The core principles to ensure a well-healed cuff as iterated by Burkhart and Hartzler are as follows: (1) the RCT pattern must be recognized, starting with a careful assessment of preoperative MRI but concluding with the arthroscopic assessment of tear edge mobility; (2) a low-tension, anatomic, and mechanically robust repair construct must be determined based on the tear pattern; (3) the biological healing capacity of the repair site must be optimized by using meticulous preparation of the greater tuberosity bone; and (4) aggressive early rehabilitation after arthroscopic rotator cuff repair must be avoided respecting that tendon to bone healing is unlikely to occur before 12 weeks postoperatively [13].

Conclusions

A full-thickness supraspinatus tear confluent with a separate partial articular-sided tear is a rare combination in rotator cuff pathology. Imaging may not be conclusive in diagnosing both tears. Therefore, a detailed assessment of tear morphology at diagnostic arthroscopy is crucial for diagnosis. Failure to diagnose and address this tear pattern at the time of primary surgery may result in earlier failure and a more complex revision surgery. When identified at primary surgery, a hybrid suture system can be utilized to produce a stable and dynamic repair of the rotator cuff.


References

  1. Provencher M, Parada S, Gross DJ, Golijanin P: Kinematics of the rotator cuff. Normal and Pathological Anatomy of the Shoulder. Bain GI, Sugaya H, Itoi E, Di Giacomo G (ed): Springer, Berlin; 2015. 221-232. 10.1007/978-3-662-45719-1_22
  2. Fehringer EV, Sun J, VanOeveren LS, Keller BK, Matsen FA III: Full-thickness rotator cuff tear prevalence and correlation with function and co-morbidities in patients sixty-five years and older. J Shoulder Elbow Surg. 2008, 17:881-885. 10.1016/j.jse.2008.05.039
  3. Jeong J, Shin DC, Kim TH, Kim K: Prevalence of asymptomatic rotator cuff tear and their related factors in the Korean population. J Shoulder Elbow Surg. 2017, 26:30-35. 10.1016/j.jse.2016.05.003
  4. Lehman C, Cuomo F, Kummer FJ, Zuckerman JD: The incidence of full thickness rotator cuff tears in a large cadaveric population. Bull Hosp Jt Dis. 1995, 54:30-31.
  5. Minagawa H, Yamamoto N, Abe H, et al.: Prevalence of symptomatic and asymptomatic rotator cuff tears in the general population: from mass-screening in one village. J Orthop. 2013, 10:8-12. 10.1016/j.jor.2013.01.008
  6. Yamamoto A, Takagishi K, Osawa T, et al.: Prevalence and risk factors of a rotator cuff tear in the general population. J Shoulder Elbow Surg. 2010, 19:116-120. 10.1016/j.jse.2009.04.006
  7. Seitz AL, McClure PW, Finucane S, Boardman ND III, Michener LA: Mechanisms of rotator cuff tendinopathy: intrinsic, extrinsic, or both?. Clin Biomech. 2011, 26:1-12. 10.1016/j.clinbiomech.2010.08.001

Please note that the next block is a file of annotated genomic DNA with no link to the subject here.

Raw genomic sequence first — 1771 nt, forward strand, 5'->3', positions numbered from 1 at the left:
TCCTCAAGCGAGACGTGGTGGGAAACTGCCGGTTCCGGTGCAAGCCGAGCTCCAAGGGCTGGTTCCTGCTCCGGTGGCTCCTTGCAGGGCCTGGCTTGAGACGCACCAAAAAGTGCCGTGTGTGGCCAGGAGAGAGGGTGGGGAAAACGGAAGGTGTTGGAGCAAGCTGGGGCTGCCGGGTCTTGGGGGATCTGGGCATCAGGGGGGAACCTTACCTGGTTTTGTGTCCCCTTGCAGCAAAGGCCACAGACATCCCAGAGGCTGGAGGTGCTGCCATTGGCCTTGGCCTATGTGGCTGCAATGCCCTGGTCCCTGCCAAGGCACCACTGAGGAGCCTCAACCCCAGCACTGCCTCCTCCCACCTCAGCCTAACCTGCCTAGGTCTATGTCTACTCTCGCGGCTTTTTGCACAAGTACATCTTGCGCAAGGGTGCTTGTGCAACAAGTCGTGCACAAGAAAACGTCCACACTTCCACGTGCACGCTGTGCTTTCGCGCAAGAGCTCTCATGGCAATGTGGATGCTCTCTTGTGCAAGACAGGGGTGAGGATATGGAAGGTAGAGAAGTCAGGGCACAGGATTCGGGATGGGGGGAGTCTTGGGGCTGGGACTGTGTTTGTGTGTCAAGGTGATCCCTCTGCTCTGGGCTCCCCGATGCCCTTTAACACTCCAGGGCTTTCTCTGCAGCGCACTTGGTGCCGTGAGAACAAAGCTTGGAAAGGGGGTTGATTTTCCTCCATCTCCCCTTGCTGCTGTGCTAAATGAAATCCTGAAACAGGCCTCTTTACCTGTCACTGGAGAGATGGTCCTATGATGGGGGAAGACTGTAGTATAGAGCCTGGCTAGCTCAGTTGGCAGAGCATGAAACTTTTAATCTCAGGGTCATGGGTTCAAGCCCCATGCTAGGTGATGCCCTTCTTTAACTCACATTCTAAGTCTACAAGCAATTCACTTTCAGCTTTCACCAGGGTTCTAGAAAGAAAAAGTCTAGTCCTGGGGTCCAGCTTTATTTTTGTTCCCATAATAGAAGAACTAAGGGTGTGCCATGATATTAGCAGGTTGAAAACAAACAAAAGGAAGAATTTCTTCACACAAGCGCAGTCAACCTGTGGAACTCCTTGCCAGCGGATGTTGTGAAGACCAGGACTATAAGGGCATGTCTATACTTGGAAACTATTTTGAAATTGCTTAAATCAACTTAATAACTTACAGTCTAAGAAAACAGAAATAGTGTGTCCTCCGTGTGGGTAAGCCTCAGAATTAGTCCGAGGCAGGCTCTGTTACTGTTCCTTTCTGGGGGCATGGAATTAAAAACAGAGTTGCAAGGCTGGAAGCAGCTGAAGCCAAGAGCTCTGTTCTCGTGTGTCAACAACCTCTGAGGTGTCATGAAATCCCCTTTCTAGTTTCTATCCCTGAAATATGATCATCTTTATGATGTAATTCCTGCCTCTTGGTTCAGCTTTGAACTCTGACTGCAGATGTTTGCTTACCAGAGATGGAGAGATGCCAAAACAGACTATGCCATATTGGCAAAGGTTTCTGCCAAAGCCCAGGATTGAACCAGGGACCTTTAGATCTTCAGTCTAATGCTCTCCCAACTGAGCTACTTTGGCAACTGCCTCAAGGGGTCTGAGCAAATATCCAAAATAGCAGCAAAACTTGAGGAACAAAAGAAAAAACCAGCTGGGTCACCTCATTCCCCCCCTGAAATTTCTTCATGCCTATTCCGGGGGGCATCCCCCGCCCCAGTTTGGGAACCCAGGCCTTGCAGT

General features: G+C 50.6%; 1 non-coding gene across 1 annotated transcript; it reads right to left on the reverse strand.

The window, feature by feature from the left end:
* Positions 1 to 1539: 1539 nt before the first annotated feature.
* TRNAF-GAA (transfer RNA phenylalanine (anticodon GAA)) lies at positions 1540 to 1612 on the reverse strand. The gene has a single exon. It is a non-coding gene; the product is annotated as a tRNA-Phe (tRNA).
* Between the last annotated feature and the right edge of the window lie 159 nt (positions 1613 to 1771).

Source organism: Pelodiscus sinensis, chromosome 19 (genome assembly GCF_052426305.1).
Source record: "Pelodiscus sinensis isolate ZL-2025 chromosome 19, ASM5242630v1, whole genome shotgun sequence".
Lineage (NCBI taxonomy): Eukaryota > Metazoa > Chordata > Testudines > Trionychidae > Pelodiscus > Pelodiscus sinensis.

8. Bassett RW, Cofield RH: Acute tears of the rotator cuff. The timing of surgical repair. Clin Orthop Relat Res. 1983, 175:18-24.
  9. Sefidbakht S, Momenzadeh OR, Dehghani S, Gerami H: MRI-arthroscopic correlation in rotator cuff tendon pathologies: a comparison between various centers. Arch Bone Jt Surg. 2016, 4:141-144.
  10. Chun KA, Kim MS, Kim YJ: Comparisons of the various partial-thickness rotator cuff tears on MR arthrography and arthroscopic correlation. Korean J Radiol. 2010, 11:528-535. 10.3348/kjr.2010.11.5.528
  11. Momenzadeh OR, Gerami MH, Sefidbakht S, Dehghani S: Assessment of correlation between MRI and arthroscopic pathologic findings in the shoulder joint. Arch Bone Jt Surg. 2015, 3:286-290.
  12. Lenza M, Buchbinder R, Takwoingi Y, Johnston RV, Hanchard NC, Faloppa F: Magnetic resonance imaging, magnetic resonance arthrography and ultrasonography for assessing rotator cuff tears in people with shoulder pain for whom surgery is being considered. Cochrane Database Syst Rev. 2013, 2013:Cd009020. 10.1002/14651858.CD009020.pub2
  13. Burkhart SS, Hartzler RU: Arthroscopic rotator cuff repair: how to avoid retear. Arthroscopy. 2019, 35:12-13. 10.1016/j.arthro.2018.11.002
Case report
peer-reviewed

A Rare Presentation of a Full-Thickness Rotator Cuff Tear With a Confluent Partial Articular-Sided Tear


Author Information

Kee-Chi Daryl Oscar O. Wong

Orthopaedics, Wollongong Hospital, Sydney, AUS

Hamid Rahmatullah Bin Abd Razak Corresponding Author

Orthopaedic Surgery, Sengkang General Hospital, Singapore, SGP

Musculoskeletal Sciences, Duke-Nus Medical School, Singapore, SGP

Tijauw-Tjoen Denny Lie

Orthopaedic Surgery, Singapore General Hospital, Singapore, SGP


Ethics Statement and Conflict of Interest Disclosures

Human subjects: Consent was obtained by all participants in this study. Conflicts of interest: In compliance with the ICMJE uniform disclosure form, all authors declare the following: Payment/services info: All authors have declared that no financial support was received from any organization for the submitted work. Financial relationships: All authors have declared that they have no financial relationships at present or within the previous three years with any organizations that might have an interest in the submitted work. Other relationships: All authors have declared that there are no other relationships or activities that could appear to have influenced the submitted work.


Case report
peer-reviewed

A Rare Presentation of a Full-Thickness Rotator Cuff Tear With a Confluent Partial Articular-Sided Tear